I want to share a video showing the work we are doing at Synopsys to help semiconductor vendors adopt the JEDEC UFS v1.1 standard needed for high performance storage applications. The video shows the Synopsys UFS Host solution connecting with the Toshiba UFS Device prototyping platform and operating a sequence of read and write commands. These commands are sent from the host to the device to store and fetch the data from on-board NVM using the UFS link. As you can expect we have done more comprehensive interoperability tests beyond that.
Mobile devices that use baseband processors and RFIC’s require a lot of effort to integrate these componenets together in a very challenging environment: small and slim board, tight casing, lots of RF components that may cause noise. Adding to that integrating new interface between the baseband processor and RFIC makes this integration work even more difficult. Synopsys can assist and reduce the integration risk and interface adoption easy for those who selects to integrate this kind of interface, namely the DigRFv4. Here’s a short video that demonstrates our integration effort with hardware prototyping system that emulates the baseband processor DigRFv4 interface and connects to Fujitsu RFIC hardware system.
I was approached by many readers asking for more information about integration of UFS in their SoC platform. As the information provided on the Synopsys MIPI web site gives you a good overview of the Synopsys UniPro controller and UFS Host controller it does not give you the high level view of what is delivered or what you need to integrate the Analog and Digital components in your SoC or storage IC. We have another resource for you, please reference this article: Building High-Performance Interfaces for Storage, Camera and Displays Using UniPro and UFS Controller IP which gives you an overview of our M-PHY, UniPro, UFS solutions, illustrating how they are used in a semiconductor environment and also provide some details about our FPGA prototyping platform to enable your system prototyping requirements.
JEDEC UFS (Universal Flash Storage) v1.1 is a standard promoted by JEDEC JC64.1 aiming to replace eMMC for scalable and high performance non-volatile memory interface in mobile and consumer electronics. The same JEDEC JC64.1 is the group that develops eMMC meaning that they see the transition from eMMC to UFS and are prepared to that. It’s fair to assume that UFS will be used in high end mobile applications first like high end smartphones, tablets and Ultrabooks and compete with eMMC on some of the lower end applications. Long term and assuming high volume manufacturing reduces UFS device costs we will see UFS replacing eMMC but there is a long way to go until we reach that time.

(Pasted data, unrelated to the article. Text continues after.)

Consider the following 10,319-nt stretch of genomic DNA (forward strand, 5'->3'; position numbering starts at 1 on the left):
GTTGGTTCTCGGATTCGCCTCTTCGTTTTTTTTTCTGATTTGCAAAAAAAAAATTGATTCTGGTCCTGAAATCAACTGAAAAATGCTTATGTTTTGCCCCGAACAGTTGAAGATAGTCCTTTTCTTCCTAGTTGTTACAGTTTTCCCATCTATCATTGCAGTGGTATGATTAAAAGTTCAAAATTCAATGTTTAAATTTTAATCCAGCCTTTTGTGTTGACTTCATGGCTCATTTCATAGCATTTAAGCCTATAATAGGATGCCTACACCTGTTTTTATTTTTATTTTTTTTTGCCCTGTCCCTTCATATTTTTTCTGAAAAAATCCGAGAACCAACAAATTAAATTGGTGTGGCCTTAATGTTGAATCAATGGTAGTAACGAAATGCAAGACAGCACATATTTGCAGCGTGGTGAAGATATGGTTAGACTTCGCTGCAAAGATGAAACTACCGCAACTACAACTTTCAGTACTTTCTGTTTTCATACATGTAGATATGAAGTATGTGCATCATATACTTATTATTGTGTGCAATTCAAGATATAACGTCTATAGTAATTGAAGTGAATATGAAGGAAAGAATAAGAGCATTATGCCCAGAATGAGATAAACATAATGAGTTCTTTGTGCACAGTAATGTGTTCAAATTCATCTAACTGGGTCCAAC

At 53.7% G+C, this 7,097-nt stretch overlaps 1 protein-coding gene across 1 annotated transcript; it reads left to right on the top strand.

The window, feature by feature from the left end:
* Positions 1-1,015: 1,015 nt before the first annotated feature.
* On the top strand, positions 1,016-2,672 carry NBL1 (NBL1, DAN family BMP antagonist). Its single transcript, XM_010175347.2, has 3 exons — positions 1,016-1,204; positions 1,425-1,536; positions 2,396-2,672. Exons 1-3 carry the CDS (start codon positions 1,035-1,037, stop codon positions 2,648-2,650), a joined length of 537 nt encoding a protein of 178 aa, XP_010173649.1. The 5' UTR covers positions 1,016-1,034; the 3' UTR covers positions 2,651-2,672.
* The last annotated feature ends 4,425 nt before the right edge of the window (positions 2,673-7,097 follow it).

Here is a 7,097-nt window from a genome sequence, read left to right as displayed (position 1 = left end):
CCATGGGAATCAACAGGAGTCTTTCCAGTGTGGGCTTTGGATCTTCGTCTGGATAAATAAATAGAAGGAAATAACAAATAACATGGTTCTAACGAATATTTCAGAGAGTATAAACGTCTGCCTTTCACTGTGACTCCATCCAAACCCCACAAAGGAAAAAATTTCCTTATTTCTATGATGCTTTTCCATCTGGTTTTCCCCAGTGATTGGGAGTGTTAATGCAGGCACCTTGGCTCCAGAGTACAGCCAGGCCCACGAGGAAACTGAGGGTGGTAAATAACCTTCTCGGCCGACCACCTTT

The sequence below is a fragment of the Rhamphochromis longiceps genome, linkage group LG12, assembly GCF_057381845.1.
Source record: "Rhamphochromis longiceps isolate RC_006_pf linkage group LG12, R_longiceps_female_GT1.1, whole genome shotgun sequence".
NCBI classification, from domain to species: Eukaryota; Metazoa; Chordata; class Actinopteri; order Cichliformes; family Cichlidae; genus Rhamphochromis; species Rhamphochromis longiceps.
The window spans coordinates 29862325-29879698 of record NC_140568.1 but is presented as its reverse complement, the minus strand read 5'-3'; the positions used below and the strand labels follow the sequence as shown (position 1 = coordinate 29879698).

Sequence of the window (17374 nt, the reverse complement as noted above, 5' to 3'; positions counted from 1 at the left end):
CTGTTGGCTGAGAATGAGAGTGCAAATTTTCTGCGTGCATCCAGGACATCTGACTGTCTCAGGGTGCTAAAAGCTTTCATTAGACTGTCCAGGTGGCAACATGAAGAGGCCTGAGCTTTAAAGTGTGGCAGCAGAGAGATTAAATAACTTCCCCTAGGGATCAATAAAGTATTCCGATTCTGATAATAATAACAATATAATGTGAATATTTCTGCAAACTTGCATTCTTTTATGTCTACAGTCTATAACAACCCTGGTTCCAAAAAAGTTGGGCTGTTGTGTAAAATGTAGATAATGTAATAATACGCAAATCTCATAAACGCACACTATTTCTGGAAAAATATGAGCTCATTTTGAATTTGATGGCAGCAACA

The world continues to change in front of our eyes. The things that were considered essential a decade ago are now obsolete. Latest research from Virgin Media Business suggests that Landline phones in offices will be replaced by smartphones. The research says that 65% of the Chief Information Officers interviewed said that the desk telephone is likely to become redundant while the dominance of smartphone grows. Furthermore, 62% of the CIO’s that were interviewed pointed out that also desktop computers are the next item to disappear from the office.
I cover topics about low power and mobile applications in the past years but there is something that is often neglected. It comes at the expense of lowering the power and it is performance. We can argue that minimizing power consumption is dependent on what kind of power we’re reducing (for example static or leakage vs. dynamic power) and its effect of the performance but we know that there is no void in physics and Higher Voltage threshold for example reduces leakgae but affects max performance. The problem we have is that as much as we need lower leakage power and lower dynamic power to prolonge the battery life between charges, we also need high performance as we don’t want to wait for an application to load itself or transfer data to our mobile device. As part of my role I track the operating performance of Image sensors and Displays and one of the good measurements is the maximum bandwidth used by the camera interface CSI-2 and display interface DSI. I discussed this with David Wolfe (reference my interview with David here) and he provided me some statistics observed as part conducting interoeprability events in the past years.
We participated at Mobile Expo as part of the MIPI alliance booth and had hardware demonstration showing our complete and interoperable CSI-2 and DSI host interfaces.
I wanted to make a few points about why you should think of implementing LLI (and M-PHY) in your next design. But first, I want to invite you to a live webinar conducted by Synopsys and Arteris that will explain the implementation and best practices when implementing LLI.